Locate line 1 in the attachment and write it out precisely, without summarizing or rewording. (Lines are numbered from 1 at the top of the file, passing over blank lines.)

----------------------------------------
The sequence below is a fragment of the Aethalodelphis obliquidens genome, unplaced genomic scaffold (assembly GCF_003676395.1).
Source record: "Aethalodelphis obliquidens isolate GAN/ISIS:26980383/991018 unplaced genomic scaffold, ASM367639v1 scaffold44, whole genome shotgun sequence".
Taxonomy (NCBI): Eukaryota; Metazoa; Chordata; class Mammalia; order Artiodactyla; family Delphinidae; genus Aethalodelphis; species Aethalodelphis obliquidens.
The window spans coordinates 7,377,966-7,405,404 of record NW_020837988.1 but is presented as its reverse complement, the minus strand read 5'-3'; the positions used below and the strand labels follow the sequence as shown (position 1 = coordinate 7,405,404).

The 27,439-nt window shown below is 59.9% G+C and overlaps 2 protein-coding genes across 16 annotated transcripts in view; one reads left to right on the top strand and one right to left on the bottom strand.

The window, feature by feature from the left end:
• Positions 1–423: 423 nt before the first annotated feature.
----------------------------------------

The sequence below is a fragment of the Aethalodelphis obliquidens genome, unplaced genomic scaffold (assembly GCF_003676395.1).